Change often comes so slowly in Japan that it’s easy to overlook. That’s especially true with the Japan Self Defense Force (JSDF)—Japan’s military.
Five years ago the idea of foreign troops—other than the Americans—training in Japan was thought impossible. It was: “unconstitutional,” “politically explosive,” and for Japanese officials, “too difficult” (preceded by the sound of air sucking through teeth).
Yet, from May 11 to 17, French Army troops will be training in Kyushu at Kirishima Training Ground along with the Japan Ground Self Defense Force (GSDF) and U.S. Marines.
The exercise will involve the GSDF’s Amphibious Rapid Deployment Brigade (ARDB)—Japan’s “Marines” and will also include tabletop exercises at Camp Ainoura near Sasebo, the ARDB’s home base. Ten years ago, the idea of a Japanese amphibious force was considered equally preposterous. It wasn’t, to those who knew better, but that’s another story.
This isn’t the GSDF’s first brush with the French forces.
In 2017, the French amphibious ship, Mistral, with French Marines and British Royal Marines aboard linked up with GSDF and U.S. Marines for joint four-way on Guam and nearby Tinian.
But this week’s training is the first time the French will be coming ashore in Japan.
Although largely overlooked these days, the British beat them to the punch.
In 2018, a year after the Guam exercises, the Royal Navy’s HMS Albion came to Japan with a company of UK Royal Marines. The British Marines and the Japanese Army did all the planning necessary for a small amphibious landing exercise at Numazu–west of Tokyo—and involving the British and Japanese navies, but the landing exercise was ‘weathered out’ by rough seas.
This would have been the first time foreign ground troops—other than U.S. forces—trained in Japan with the Japan Self Defense Force.
The upcoming Kyushu training is, in fact, the latest in a gradual expansion of GSDF (and JSDF) activities. It may seem to take place under the radar, but it is progress nonetheless.
Here are some of the important things to know about the French coming to Japan:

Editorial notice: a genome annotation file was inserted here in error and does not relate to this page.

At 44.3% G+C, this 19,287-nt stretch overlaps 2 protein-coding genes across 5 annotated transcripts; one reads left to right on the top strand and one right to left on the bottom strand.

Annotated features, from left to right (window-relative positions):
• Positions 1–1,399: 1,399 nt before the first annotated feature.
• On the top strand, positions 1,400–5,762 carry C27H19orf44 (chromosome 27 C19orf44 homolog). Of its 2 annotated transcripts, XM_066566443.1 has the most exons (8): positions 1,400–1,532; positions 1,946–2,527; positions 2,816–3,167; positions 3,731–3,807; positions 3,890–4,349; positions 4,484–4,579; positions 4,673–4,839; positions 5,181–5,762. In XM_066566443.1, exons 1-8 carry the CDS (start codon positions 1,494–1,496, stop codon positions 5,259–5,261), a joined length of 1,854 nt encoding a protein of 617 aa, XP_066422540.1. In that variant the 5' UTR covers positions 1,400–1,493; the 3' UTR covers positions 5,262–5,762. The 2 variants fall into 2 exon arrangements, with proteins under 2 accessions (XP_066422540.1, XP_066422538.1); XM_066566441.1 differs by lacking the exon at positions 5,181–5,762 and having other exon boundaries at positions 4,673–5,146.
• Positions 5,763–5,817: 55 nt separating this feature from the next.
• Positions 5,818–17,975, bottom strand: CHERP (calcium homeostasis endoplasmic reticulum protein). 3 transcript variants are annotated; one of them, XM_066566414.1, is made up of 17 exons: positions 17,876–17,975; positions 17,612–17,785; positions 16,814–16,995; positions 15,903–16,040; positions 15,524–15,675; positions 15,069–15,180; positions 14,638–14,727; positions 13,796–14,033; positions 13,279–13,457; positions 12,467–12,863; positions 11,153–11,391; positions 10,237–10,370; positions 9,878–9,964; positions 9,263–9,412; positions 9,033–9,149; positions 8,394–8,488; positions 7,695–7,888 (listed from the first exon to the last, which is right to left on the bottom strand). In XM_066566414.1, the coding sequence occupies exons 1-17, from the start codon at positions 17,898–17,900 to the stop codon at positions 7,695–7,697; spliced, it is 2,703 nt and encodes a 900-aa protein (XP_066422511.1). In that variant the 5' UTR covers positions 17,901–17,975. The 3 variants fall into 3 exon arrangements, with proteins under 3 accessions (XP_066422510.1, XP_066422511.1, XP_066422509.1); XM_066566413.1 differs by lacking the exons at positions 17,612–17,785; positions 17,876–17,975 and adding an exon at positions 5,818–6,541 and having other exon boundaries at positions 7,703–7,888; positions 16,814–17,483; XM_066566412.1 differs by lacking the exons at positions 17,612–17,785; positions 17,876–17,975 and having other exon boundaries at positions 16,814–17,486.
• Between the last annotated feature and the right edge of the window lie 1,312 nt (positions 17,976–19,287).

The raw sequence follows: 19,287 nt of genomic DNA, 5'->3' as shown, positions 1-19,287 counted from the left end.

First, nobody in Japan is complaining. Such was also the case when the Royal Marines showed up three years ago. The public response was a collective yawn. Indeed, ask about it and one was likely to hear: ‘atarimae’—or in other words, ‘why not? It’s common sense.’
Even the usual suspects—certain Japanese politicians, academics, and leftist media—that typically howl at any excuse to claim Japan is returning to the 1930’s military dictatorship had nothing much to say. Notably, the Asahi Shimbun that is both anti-military and often anti-American was quiet. It even wrote a ‘straight news’ piece on the British visit and landing exercise.
Second, consider the implications of French (and British) troops training with the Japanese and the Americans in a location not far from where the Chinese are challenging Japanese control of the Senkaku Islands and the East China Sea—and also threatening Taiwan.
No matter what Paris might say, they are taking sides with the free nations supporting the idea of a Free and Open Indo-Pacific (FOIP). Though never directly stated, the implicit idea behind FOIP is to keep the Indo-Pacific ‘free and open’ from Chinese domination and control. And in France’s case, with territories and huge maritime exclusive economic zones in the South Pacific (and modest military forces covering the region), the Chinese threat is real.
Britain’s new aircraft carrier, Queen Elizabeth II, and escort ships (and with a U.S. Marine F-35 squadron embarked) are en route to the Pacific, and will be conducting training with the Japanese military later this year.
Since the Chinese People’s Liberation Army is not on the dance-card, one fairly concludes that France and Britain have a favorite in the Japan-China struggle.
Third, the training demonstrates that the Ground Self Defense Force is gradually becoming (or being allowed to become) less insular and potentially more professional via exposure to foreign militaries. Sixty years of seeing nothing but Americans has not been ideal for the GSDF’s development.